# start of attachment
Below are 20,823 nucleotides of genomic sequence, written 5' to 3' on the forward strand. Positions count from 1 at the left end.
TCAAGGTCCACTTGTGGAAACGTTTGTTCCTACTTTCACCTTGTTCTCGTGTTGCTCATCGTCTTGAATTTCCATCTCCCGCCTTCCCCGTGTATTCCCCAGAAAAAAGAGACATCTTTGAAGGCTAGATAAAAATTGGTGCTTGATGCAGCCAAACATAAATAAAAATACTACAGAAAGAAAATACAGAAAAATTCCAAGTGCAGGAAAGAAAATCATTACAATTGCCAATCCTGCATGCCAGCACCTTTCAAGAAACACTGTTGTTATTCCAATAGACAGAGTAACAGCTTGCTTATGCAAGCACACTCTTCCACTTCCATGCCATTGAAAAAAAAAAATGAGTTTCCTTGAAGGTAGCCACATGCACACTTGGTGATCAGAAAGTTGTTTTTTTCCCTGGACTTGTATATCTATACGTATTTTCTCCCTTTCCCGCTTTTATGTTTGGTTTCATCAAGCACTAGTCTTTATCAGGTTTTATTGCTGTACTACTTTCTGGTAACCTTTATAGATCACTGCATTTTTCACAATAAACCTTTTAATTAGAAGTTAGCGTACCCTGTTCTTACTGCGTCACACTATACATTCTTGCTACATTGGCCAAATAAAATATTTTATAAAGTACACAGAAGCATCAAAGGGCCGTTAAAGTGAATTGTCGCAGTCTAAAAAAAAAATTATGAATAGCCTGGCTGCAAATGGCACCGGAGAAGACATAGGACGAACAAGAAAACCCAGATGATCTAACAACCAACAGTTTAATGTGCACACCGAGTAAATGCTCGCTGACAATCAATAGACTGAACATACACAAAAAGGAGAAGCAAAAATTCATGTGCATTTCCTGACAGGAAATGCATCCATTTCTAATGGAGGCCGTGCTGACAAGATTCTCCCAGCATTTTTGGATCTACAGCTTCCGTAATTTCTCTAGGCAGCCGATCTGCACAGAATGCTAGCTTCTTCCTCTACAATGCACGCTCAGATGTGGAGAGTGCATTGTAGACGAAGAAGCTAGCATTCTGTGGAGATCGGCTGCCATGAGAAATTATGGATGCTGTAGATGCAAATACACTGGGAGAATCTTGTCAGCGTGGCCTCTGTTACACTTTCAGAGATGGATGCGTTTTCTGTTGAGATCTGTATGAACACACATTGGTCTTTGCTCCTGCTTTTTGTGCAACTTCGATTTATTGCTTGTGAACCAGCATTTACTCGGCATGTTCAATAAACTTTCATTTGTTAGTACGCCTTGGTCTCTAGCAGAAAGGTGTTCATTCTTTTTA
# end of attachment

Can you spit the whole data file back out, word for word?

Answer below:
Below are 20,823 nucleotides of genomic sequence, written 5' to 3' on the forward strand. Positions count from 1 at the left end.
TCAAGGTCCACTTGTGGAAACGTTTGTTCCTACTTTCACCTTGTTCTCGTGTTGCTCATCGTCTTGAATTTCCATCTCCCGCCTTCCCCGTGTATTCCCCAGAAAAAAGAGACATCTTTGAAGGCTAGATAAAAATTGGTGCTTGATGCAGCCAAACATAAATAAAAATACTACAGAAAGAAAATACAGAAAAATTCCAAGTGCAGGAAAGAAAATCATTACAATTGCCAATCCTGCATGCCAGCACCTTTCAAGAAACACTGTTGTTATTCCAATAGACAGAGTAACAGCTTGCTTATGCAAGCACACTCTTCCACTTCCATGCCATTGAAAAAAAAAAATGAGTTTCCTTGAAGGTAGCCACATGCACACTTGGTGATCAGAAAGTTGTTTTTTTCCCTGGACTTGTATATCTATACGTATTTTCTCCCTTTCCCGCTTTTATGTTTGGTTTCATCAAGCACTAGTCTTTATCAGGTTTTATTGCTGTACTACTTTCTGGTAACCTTTATAGATCACTGCATTTTTCACAATAAACCTTTTAATTAGAAGTTAGCGTACCCTGTTCTTACTGCGTCACACTATACATTCTTGCTACATTGGCCAAATAAAATATTTTATAAAGTACACAGAAGCATCAAAGGGCCGTTAAAGTGAATTGTCGCAGTCTAAAAAAAAAATTATGAATAGCCTGGCTGCAAATGGCACCGGAGAAGACATAGGACGAACAAGAAAACCCAGATGATCTAACAACCAACAGTTTAATGTGCACACCGAGTAAATGCTCGCTGACAATCAATAGACTGAACATACACAAAAAGGAGAAGCAAAAATTCATGTGCATTTCCTGACAGGAAATGCATCCATTTCTAATGGAGGCCGTGCTGACAAGATTCTCCCAGCATTTTTGGATCTACAGCTTCCGTAATTTCTCTAGGCAGCCGATCTGCACAGAATGCTAGCTTCTTCCTCTACAATGCACGCTCAGATGTGGAGAGTGCATTGTAGACGAAGAAGCTAGCATTCTGTGGAGATCGGCTGCCATGAGAAATTATGGATGCTGTAGATGCAAATACACTGGGAGAATCTTGTCAGCGTGGCCTCTGTTACACTTTCAGAGATGGATGCGTTTTCTGTTGAGATCTGTATGAACACACATTGGTCTTTGCTCCTGCTTTTTGTGCAACTTCGATTTATTGCTTGTGAACCAGCATTTACTCGGCATGTTCAATAAACTTTCATTTGTTAGTACGCCTTGGTCTCTAGCAGAAAGGTGTTCATTCTTTTTA